A team of researchers has discovered a weakness in the command-and-control infrastructure of one of the major DDoS toolkits, Dirt Jumper, that enables them to stop attacks that are in progress.

The command and control (C&C) servers of the Dirt Jumper DDoS toolkit can be compromised and, in principle, completely taken over via SQL injection holes.

SQL injection involves inserting database instructions in unexpected and unprotected places, effectively taking charge of a web application's database from the outside. According to the Prolexic report, the open source penetration testing tool sqlmap can be used to dump the contents of Dirt Jumper's database configuration file in a matter of seconds, revealing administrative usernames and passwords.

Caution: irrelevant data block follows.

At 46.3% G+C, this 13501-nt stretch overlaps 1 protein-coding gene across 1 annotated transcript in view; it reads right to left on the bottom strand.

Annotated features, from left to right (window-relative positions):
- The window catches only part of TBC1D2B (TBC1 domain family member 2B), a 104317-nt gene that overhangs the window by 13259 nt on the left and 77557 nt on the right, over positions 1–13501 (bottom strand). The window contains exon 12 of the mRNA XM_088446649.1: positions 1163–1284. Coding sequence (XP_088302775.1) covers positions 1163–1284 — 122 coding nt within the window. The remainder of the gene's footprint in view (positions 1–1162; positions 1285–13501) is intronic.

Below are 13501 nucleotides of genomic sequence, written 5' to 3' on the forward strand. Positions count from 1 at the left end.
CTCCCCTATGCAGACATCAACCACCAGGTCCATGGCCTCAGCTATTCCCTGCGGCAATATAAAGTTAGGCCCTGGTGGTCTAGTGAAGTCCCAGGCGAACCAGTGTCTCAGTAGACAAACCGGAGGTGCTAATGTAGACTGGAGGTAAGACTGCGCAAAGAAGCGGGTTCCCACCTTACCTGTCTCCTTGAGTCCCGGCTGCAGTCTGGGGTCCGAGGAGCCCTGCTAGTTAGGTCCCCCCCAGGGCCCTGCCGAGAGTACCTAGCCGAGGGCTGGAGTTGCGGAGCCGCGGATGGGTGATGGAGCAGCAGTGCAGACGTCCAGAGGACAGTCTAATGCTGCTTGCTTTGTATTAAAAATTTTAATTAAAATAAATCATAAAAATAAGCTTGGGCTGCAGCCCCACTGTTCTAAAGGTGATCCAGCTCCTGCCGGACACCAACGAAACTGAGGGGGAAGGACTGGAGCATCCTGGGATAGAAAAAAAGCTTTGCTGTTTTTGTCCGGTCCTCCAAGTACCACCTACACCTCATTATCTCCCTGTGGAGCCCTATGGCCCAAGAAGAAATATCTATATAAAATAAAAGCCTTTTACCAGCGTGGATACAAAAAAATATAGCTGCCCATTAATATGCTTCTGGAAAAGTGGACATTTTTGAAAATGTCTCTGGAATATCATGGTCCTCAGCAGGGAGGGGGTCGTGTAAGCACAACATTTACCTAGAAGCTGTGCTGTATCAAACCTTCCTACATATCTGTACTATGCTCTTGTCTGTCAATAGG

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The company's research includes Dirt Jumper v.3, Pandora and Di BoT. According to Prolexic, the Dirt Jumper family of DDoS botnet kits was originally authored by an individual who uses the handle 'sokol.' Various versions of Dirt Jumper were sold privately and leaked to the public.

"DDoS attackers take pride in finding and exploiting weaknesses in the architecture and code of their targets. With this vulnerability report, we've turned the tables and exposed crucial weaknesses in their own tools," said Prolexic's CEO, Scott Hammack.

Pandora can be used to launch five different attack types, including a combination of techniques against the web application and infrastructure layers of targeted websites. Dirt Jumper seems to have overtaken rivals to become one of the most successful DDoS toolkits available on the Russian underground.

"Construction of a new variant of Dirt Jumper is relatively easy, only requiring basic knowledge of Delphi, a basic understanding of PHP and MySQL, and U.S. $5,000 to purchase the Dirt Jumper builder source code".

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